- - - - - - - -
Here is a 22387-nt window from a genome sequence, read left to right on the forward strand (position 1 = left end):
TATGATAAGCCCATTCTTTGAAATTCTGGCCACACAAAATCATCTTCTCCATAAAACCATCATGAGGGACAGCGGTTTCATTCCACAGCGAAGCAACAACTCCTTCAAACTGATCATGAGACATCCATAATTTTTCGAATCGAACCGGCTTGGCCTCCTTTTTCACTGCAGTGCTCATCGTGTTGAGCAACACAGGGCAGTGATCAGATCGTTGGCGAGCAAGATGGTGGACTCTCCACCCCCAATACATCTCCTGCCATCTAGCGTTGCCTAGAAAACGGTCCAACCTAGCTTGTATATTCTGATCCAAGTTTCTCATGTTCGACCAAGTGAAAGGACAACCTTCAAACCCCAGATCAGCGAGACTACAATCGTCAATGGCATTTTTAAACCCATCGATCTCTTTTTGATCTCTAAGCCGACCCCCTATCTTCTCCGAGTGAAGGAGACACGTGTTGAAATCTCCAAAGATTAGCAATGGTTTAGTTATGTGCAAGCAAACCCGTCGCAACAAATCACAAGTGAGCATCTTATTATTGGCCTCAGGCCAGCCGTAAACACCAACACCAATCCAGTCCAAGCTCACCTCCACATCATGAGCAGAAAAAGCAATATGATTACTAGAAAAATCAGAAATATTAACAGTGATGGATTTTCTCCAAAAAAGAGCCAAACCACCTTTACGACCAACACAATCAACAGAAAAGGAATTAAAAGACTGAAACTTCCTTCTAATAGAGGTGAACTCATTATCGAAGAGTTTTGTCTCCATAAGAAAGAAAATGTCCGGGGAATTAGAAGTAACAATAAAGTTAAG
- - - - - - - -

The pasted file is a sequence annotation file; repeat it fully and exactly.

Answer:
Here is a 22387-nt window from a genome sequence, read left to right on the forward strand (position 1 = left end):
TATGATAAGCCCATTCTTTGAAATTCTGGCCACACAAAATCATCTTCTCCATAAAACCATCATGAGGGACAGCGGTTTCATTCCACAGCGAAGCAACAACTCCTTCAAACTGATCATGAGACATCCATAATTTTTCGAATCGAACCGGCTTGGCCTCCTTTTTCACTGCAGTGCTCATCGTGTTGAGCAACACAGGGCAGTGATCAGATCGTTGGCGAGCAAGATGGTGGACTCTCCACCCCCAATACATCTCCTGCCATCTAGCGTTGCCTAGAAAACGGTCCAACCTAGCTTGTATATTCTGATCCAAGTTTCTCATGTTCGACCAAGTGAAAGGACAACCTTCAAACCCCAGATCAGCGAGACTACAATCGTCAATGGCATTTTTAAACCCATCGATCTCTTTTTGATCTCTAAGCCGACCCCCTATCTTCTCCGAGTGAAGGAGACACGTGTTGAAATCTCCAAAGATTAGCAATGGTTTAGTTATGTGCAAGCAAACCCGTCGCAACAAATCACAAGTGAGCATCTTATTATTGGCCTCAGGCCAGCCGTAAACACCAACACCAATCCAGTCCAAGCTCACCTCCACATCATGAGCAGAAAAAGCAATATGATTACTAGAAAAATCAGAAATATTAACAGTGATGGATTTTCTCCAAAAAAGAGCCAAACCACCTTTACGACCAACACAATCAACAGAAAAGGAATTAAAAGACTGAAACTTCCTTCTAATAGAGGTGAACTCATTATCGAAGAGTTTTGTCTCCATAAGAAAGAAAATGTCCGGGGAATTAGAAGTAACAATAAAGTTAAG